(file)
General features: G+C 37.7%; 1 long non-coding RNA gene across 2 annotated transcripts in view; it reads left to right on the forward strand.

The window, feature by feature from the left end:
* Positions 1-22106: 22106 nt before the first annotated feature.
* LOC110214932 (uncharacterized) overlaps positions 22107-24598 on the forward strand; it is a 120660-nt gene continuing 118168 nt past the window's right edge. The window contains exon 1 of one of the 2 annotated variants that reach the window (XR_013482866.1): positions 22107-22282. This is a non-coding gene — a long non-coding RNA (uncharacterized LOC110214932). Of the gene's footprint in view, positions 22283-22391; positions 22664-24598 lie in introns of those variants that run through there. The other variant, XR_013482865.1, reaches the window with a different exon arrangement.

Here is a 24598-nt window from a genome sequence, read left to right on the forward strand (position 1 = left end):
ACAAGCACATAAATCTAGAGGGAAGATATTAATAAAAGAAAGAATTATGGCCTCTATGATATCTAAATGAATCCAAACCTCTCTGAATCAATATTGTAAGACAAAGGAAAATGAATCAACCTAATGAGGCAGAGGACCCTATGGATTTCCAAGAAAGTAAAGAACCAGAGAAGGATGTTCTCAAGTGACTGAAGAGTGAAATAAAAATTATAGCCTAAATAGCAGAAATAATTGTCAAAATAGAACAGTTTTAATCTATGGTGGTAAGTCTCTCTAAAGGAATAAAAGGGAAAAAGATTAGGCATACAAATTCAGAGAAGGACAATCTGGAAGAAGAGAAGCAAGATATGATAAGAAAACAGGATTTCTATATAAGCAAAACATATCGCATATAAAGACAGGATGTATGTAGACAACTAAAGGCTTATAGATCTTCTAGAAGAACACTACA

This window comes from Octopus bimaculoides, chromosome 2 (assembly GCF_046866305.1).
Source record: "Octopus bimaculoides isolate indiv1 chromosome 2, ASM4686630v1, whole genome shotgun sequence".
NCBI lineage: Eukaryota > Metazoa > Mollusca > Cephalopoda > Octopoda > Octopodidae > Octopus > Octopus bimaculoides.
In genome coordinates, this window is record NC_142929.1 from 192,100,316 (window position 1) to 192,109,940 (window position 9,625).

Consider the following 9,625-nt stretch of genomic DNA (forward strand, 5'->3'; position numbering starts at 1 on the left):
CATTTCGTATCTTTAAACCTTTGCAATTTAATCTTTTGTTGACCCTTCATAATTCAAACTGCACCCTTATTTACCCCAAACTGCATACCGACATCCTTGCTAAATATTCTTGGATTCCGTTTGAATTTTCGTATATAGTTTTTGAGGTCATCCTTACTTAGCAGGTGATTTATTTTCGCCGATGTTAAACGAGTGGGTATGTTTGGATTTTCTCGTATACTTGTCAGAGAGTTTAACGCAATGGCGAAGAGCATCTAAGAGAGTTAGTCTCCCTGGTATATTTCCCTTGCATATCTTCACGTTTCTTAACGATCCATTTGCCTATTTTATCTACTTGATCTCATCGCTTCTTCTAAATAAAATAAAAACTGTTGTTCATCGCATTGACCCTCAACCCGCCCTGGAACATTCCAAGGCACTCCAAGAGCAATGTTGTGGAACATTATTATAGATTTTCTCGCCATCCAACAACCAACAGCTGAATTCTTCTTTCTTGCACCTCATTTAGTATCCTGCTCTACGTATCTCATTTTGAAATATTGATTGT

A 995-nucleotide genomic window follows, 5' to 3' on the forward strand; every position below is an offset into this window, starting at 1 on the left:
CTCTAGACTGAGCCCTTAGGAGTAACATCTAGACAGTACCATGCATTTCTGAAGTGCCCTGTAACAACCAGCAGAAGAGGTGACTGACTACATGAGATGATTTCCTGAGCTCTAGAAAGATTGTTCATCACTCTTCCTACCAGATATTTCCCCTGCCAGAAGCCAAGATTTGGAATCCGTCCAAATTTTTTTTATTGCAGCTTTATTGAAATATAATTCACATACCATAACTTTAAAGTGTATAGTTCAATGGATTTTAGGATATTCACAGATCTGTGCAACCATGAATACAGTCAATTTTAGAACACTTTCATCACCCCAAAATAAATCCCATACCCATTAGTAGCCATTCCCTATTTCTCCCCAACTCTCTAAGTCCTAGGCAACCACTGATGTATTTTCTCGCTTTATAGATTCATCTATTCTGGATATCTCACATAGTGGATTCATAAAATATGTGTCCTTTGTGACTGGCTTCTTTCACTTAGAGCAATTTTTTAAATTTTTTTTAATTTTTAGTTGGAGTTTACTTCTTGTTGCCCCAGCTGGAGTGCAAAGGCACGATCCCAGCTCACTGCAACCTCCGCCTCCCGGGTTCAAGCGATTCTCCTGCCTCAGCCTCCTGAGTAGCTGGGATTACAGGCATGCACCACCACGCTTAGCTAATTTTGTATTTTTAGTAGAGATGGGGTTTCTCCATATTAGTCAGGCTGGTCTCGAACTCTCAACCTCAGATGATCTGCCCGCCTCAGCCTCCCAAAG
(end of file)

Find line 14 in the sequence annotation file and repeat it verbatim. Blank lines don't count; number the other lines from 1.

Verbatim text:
CTCTAGACTGAGCCCTTAGGAGTAACATCTAGACAGTACCATGCATTTCTGAAGTGCCCTGTAACAACCAGCAGAAGAGGTGACTGACTACATGAGATGATTTCCTGAGCTCTAGAAAGATTGTTCATCACTCTTCCTACCAGATATTTCCCCTGCCAGAAGCCAAGATTTGGAATCCGTCCAAATTTTTTTTATTGCAGCTTTATTGAAATATAATTCACATACCATAACTTTAAAGTGTATAGTTCAATGGATTTTAGGATATTCACAGATCTGTGCAACCATGAATACAGTCAATTTTAGAACACTTTCATCACCCCAAAATAAATCCCATACCCATTAGTAGCCATTCCCTATTTCTCCCCAACTCTCTAAGTCCTAGGCAACCACTGATGTATTTTCTCGCTTTATAGATTCATCTATTCTGGATATCTCACATAGTGGATTCATAAAATATGTGTCCTTTGTGACTGGCTTCTTTCACTTAGAGCAATTTTTTAAATTTTTTTTAATTTTTAGTTGGAGTTTACTTCTTGTTGCCCCAGCTGGAGTGCAAAGGCACGATCCCAGCTCACTGCAACCTCCGCCTCCCGGGTTCAAGCGATTCTCCTGCCTCAGCCTCCTGAGTAGCTGGGATTACAGGCATGCACCACCACGCTTAGCTAATTTTGTATTTTTAGTAGAGATGGGGTTTCTCCATATTAGTCAGGCTGGTCTCGAACTCTCAACCTCAGATGATCTGCCCGCCTCAGCCTCCCAAAG